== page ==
Years ago, a friend who was dying said, “There are two patients-me and Dick,” the latter being her husband and caregiver. She could not have put it more aptly.
Caregivers are hidden patients themselves, with serious adverse physical and mental health consequences from their physically and emotionally demanding work as caregivers and reduced attention to their own health and health care. Supporting Family Caregivers in Providing Care
A newly released study points out that the elderly are more frequently cared for by their spouses (other elderly) versus their children. While much is made of the “sandwich generation,” those who care for parents as well as children, this turns out to occur far less than previously thought.
While there are various studies that identify the incredible health risks to caregivers, it’s a bit like the cartoon of the elephant in the living room who answers the phone by saying, “No, it’s the elephant.” We know it’s a problem, but the conversation of how to balance the needs of patient and caregiver doesn’t happen as much as it should.
So this post is an effort to begin a much needed conversation
What patients and caregivers have in common: While they may be coming from different places, patients and caregivers share many similar feelings including:
• Lack of control
• Afraid and fearful
• Fatigued and disturbed sleep
• Lowered immune function
• Worried about finances, their inability to meet expectations and responsibilities, of work, families and/or friends.
Unique to patients: Dealing with what can seem like never ending ailments, such as pain, lack of mobility, fatigue, “brain fog,” pill burden, anxiety, depression and more can easily explain why patients try to exert as much control in their life as possible. Often times they can be so absorbed in what they are dealing with that they have no perception of how it’s affecting their caregiver, let alone what are realistic expectations of other people.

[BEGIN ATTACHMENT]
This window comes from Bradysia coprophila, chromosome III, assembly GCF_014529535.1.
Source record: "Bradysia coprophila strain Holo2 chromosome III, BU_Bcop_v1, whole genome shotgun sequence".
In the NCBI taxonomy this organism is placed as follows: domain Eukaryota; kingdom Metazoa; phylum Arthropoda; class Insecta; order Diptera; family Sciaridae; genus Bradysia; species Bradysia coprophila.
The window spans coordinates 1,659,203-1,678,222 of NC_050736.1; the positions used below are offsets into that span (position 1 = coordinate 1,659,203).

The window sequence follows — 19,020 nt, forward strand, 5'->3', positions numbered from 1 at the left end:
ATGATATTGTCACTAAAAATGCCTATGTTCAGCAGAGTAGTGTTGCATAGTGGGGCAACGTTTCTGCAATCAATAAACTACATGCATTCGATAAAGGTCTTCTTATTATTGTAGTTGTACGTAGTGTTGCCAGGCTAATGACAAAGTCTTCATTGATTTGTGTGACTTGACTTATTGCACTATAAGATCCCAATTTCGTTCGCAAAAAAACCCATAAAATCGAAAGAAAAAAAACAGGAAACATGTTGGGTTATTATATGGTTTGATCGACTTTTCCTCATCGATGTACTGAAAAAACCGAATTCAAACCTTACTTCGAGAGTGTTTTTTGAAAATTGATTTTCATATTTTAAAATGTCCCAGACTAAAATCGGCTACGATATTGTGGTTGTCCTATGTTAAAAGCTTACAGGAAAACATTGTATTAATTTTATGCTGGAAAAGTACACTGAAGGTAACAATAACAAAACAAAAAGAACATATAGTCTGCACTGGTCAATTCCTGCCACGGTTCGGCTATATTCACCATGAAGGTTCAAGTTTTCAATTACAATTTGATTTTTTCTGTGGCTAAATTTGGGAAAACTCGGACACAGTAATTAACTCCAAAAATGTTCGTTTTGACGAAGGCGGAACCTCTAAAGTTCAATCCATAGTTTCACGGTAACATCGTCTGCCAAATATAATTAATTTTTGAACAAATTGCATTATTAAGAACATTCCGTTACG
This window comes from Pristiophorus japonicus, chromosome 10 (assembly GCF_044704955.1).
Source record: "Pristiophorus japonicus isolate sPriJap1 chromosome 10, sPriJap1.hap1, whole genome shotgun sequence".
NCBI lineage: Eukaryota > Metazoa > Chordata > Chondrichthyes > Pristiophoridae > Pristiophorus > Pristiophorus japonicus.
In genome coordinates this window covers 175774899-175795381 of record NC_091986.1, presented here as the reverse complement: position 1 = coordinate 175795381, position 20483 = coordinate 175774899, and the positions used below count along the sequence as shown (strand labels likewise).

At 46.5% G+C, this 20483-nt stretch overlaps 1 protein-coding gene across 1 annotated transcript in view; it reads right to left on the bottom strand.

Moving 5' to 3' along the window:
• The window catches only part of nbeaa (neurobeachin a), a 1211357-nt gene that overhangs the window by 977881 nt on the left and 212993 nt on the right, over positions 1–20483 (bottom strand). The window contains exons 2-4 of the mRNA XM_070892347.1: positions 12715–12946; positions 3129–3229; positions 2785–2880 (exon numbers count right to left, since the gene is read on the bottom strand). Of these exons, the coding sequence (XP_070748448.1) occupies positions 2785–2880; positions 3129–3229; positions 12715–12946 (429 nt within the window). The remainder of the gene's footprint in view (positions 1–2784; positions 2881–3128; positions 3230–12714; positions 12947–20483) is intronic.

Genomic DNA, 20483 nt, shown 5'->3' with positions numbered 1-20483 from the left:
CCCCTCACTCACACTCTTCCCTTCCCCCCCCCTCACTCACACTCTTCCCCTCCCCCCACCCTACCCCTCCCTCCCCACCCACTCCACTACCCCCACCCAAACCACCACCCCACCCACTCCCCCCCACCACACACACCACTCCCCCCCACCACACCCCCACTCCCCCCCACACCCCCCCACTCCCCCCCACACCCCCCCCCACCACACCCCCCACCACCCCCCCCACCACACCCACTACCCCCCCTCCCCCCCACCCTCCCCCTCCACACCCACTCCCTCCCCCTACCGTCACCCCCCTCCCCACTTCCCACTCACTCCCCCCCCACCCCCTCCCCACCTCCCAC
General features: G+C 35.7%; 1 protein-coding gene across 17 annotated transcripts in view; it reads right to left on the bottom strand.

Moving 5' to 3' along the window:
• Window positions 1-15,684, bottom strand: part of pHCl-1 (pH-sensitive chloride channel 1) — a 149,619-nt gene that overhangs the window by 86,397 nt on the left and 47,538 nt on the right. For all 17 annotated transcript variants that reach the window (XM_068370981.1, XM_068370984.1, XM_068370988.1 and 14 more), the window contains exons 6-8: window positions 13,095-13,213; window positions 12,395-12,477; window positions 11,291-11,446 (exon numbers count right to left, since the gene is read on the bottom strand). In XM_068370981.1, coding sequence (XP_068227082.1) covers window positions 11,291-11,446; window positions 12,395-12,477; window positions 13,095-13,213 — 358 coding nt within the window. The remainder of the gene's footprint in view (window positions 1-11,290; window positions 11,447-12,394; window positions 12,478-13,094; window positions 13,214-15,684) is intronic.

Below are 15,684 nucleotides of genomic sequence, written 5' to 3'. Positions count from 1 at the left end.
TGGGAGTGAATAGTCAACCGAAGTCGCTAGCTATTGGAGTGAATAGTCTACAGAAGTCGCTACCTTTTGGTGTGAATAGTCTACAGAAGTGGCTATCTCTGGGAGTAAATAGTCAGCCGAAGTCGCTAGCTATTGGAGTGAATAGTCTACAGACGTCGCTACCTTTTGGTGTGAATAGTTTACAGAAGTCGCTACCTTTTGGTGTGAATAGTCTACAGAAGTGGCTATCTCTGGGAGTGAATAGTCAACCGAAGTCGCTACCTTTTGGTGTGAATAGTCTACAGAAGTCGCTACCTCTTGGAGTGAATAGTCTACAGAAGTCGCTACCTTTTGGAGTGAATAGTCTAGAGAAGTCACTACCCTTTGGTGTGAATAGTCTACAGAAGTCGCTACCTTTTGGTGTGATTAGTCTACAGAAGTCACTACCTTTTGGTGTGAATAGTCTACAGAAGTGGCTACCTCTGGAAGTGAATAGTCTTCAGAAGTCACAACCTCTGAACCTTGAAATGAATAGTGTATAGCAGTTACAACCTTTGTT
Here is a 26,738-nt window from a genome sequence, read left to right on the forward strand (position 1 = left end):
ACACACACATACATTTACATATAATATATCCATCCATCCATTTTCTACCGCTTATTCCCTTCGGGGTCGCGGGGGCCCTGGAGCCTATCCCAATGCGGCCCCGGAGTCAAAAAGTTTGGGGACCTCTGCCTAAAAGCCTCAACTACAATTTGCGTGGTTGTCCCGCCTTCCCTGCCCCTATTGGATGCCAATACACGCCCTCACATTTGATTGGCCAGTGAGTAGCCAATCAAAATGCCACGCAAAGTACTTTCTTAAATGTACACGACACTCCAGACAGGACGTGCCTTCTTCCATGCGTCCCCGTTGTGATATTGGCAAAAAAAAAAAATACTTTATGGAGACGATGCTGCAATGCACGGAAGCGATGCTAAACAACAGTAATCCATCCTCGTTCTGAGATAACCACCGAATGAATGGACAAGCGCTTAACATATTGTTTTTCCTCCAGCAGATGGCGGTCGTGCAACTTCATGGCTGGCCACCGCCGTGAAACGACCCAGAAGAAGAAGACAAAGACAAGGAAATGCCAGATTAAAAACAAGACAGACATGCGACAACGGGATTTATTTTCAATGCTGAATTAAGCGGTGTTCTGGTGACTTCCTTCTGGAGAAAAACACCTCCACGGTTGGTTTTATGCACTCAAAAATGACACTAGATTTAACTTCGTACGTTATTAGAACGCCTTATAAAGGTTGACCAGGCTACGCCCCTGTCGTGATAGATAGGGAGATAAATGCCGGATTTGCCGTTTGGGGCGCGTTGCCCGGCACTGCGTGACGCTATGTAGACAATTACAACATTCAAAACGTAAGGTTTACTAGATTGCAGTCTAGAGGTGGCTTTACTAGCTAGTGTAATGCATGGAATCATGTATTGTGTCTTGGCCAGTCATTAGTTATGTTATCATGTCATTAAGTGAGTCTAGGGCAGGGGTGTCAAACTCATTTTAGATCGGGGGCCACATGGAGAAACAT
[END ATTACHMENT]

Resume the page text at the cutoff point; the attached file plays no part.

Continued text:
What is unique to caregivers: Putting their life and needs on hold to meet someone else’s needs can feel fulfilling at times, as well as very frustrating. Limited access to patient information, lack of education and training about the person’s condition and how they can provide the best care as well as having to deal with other family and friends who question what’s going on can make a difficult situation feel impossible. Continually viewing their charges’ needs and feelings before their own is a set up for disaster.
Striking the Balance
• Caregivers need education about the patient’s condition, their needs and how they can best meet them.
• Patients need to understand the importance of their caregiver being involved in visits to medical and social service providers, being educated about their condition, as well as have the ability to speak with them at other times.
• Caregivers need to be clear about what they can and can not do. Medical and social service providers, as well as family, friends and the patient, need to accept this and not try to make them responsible for things they clearly are not capable or willing to do.
• Patients need to be clear about their needs and not expect caregivers to surmise what they are.
• Patients and caregivers need to respect boundaries of one another.
• Tools that help to coordinate the needs of the caregiver and patient-such as a Lotsa Helping Hands page should be utilized as they benefit both patient and caregiver.
• Advocacy is needed by both patient and caregiver.